### Clearance (CL)

a measure of the body's ability to eliminate the drug = Rate of elimination (amount/time) / plasma drug concentration (amount/volume) -> units = volume per unit time -> how much volume of blood you have to clear per unit time to get rid of the drug

### First order elimination

rate of elimination = CL x C -> most drugs follow this with low plasma drug concentration (at high concentrations there is a VMAX because the transporters are saturable)

### Extraction ratio (ER)

the ratio of the hepatic clearance of a drug (CL-liver) to the hepatic blood flow (Q) = CL-liver/Q -> Q = 1.5 L/min in a person weighing 70kg -> ratio of drug that when it enters the liver is cleared by the liver in one pass -> high > .7, low <.3

### High extraction ratio

clearance is blood flow dependent, have large first pass effect -> bioavailability is low after oral administration -> morphine, Lidocaine, verapamil, propanolol and nitroglycerin

### Low extraction ratio

clearance capacity limited (liver controls the clearance) -> phenytoin and warfarin -> clearance is relatively independent of hepatic blood flow (not efficiently cleared by liver), primarily determined by the metabolizing capacity of the liver and by the free drug fraction\

### Drugs with intermediate extraction ratios

hepatic clearance is dependent on hepatic blood flow, metabolizing capacity of liver and free drug fraction -> aspirin, quinadine, codeine, nortriptyline

### Bioavailability (F)

the fraction of drug absorbed as such into the systemic circulation = f x (1-ER) where f is the fraction of drug absorbed and (1-ER) is the fraction of drug that escapes extraction by the liver

### Volume of distribution (VD)

the volume that would be required to contain all of the drug in the body at the same concentration as in the blood or plasma = amount of drug in the body / plasma drug concentration -> if the plasma drug concentration is maintained at a low level this will be very large (e.g. Quinacrine -> bound to peripheral tissues), if it is contained within the blood at a high concentration this will be very small

### Half life

the amount of time it takes to change the amount of drug in the body by 50% during elimination (or during a constant infusion) = .693 x VD/CL -> determines the rate at which blood concentration rises during a constant infusion and falls after administration is stopped (in clinical situations steady state is said to be attained after 4 of these) -> DOES NOT depend on the dose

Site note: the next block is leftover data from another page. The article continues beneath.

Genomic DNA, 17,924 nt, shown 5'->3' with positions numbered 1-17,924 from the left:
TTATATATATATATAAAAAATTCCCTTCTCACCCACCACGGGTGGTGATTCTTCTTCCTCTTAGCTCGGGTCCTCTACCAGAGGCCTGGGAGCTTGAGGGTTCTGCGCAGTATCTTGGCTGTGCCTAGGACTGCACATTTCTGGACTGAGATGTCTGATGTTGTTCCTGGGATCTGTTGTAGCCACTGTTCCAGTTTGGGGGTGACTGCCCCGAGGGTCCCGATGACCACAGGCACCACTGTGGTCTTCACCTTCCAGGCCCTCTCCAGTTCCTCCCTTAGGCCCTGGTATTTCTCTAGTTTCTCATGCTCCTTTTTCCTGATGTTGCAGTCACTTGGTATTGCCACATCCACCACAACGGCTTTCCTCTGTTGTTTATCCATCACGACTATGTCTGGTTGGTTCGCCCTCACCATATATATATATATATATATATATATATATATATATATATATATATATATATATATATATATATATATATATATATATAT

### Calculate the volume of distribution (VD) given a loading dose and the plasma drug concentration at time zero

= Dose/C0 -> extrapolate the curve back to the y axis to get C0 (plasma drug concentration at time 0)

### KE

= CL/VD = rate constant for elimination of the drug -> bigger clearance the faster elimination happens, the larger the VD the slower elimination happens = .693/(t1/2)

### Describe the concept of steady-state with regard to plasma drug concentrations (saturation kinetics)

rate of elimination = (Vmax x C) / (Km + C), at high drug concentrations, the rate of elimination approaches Vmax (zero order kinetics -> constant amount of drug is eliminated per unit time)

### List examples of drugs that follow zero-order kinetics

aspirin at high doses, ethanol and phenytoin regardless of the concentration, the elimination is always the same -> clearance will increase as concentration drops (desaturation of the enzymes)

### Maintenance dose

= dosing rate x dosing interval -> used to maintain a steady state of drug in the body -> dosing rate = rate of elimination = CL x TC / F -> TC = target concentration

### Calculate the drug plasma levels reached after a given number of half lives during drug administration

1 t1/2 = 50%, 2 t1/2 = 75%, 3 t1/2 = 87.5%, 4 t1/2 = 93.75% (after 4 it is assumed that we have reached steady state)

### Calculate the drug plasma levels reached after a given number of half lives after drug administration is discontinued

1 t1/2 = 50%, 2 t1/2 = 25%, 3 t1/2 = 12.5%, 4 t1/2 = 6.25% (after 4 it is assumed that we have reached steady state)

### Given the half-life of a drug, calculate the accumulation factor (AF)

= 1 / (fraction lost in one dosing interval) = 1 / (1 - fraction remaining) -> predicts the ratio of the peak concentration at steady state to the peak concentration after the first dose -> for a drug given once every half life this will = 1/.5 = 2, 2 half lives will = 1/.25 = 4